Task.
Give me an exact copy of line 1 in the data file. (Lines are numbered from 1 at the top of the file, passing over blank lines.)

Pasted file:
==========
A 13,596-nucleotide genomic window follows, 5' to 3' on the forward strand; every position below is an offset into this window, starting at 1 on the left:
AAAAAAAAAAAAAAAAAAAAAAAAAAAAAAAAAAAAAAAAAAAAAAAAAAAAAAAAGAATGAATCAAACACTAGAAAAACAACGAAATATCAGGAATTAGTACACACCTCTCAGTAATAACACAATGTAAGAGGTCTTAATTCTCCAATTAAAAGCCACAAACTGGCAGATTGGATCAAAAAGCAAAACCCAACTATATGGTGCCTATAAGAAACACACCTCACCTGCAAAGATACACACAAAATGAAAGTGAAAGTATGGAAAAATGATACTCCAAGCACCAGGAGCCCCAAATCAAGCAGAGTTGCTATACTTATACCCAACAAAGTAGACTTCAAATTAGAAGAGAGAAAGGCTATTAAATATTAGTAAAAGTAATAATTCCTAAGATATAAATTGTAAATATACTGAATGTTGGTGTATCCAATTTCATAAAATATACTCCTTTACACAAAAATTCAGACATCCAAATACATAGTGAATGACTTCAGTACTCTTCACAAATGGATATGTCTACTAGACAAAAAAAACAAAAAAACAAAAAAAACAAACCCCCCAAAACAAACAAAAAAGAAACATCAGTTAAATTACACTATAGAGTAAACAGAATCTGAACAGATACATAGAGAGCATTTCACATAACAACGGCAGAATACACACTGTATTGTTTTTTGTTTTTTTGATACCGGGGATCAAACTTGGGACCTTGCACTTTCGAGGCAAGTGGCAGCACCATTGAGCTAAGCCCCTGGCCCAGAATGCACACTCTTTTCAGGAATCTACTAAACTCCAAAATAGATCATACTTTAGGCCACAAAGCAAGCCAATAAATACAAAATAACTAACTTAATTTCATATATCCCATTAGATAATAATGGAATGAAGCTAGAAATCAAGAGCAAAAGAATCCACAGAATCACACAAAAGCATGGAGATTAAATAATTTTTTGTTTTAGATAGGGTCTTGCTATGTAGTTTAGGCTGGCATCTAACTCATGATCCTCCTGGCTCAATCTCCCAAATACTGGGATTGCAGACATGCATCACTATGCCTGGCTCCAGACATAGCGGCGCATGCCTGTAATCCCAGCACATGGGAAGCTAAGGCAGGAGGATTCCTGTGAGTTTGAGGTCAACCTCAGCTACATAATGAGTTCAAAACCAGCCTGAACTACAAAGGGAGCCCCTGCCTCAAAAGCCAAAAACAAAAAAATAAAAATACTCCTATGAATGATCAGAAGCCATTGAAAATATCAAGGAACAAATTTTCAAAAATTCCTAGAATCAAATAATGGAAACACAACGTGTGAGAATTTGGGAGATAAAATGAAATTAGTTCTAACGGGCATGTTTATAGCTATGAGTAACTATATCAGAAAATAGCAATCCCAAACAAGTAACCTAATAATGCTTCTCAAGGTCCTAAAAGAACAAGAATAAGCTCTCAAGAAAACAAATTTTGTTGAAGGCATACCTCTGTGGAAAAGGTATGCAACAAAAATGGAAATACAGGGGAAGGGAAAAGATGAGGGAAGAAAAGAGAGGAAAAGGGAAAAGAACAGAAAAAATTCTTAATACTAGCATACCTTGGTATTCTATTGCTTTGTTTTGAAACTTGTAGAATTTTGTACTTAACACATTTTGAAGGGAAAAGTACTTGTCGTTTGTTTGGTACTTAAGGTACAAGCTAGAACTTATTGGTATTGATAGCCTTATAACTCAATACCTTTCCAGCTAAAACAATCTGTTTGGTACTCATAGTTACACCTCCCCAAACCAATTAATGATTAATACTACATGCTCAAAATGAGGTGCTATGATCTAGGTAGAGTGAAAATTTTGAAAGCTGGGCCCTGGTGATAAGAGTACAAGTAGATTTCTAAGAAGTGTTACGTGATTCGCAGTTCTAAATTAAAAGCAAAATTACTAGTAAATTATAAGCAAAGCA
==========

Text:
A 13,596-nucleotide genomic window follows, 5' to 3' on the forward strand; every position below is an offset into this window, starting at 1 on the left: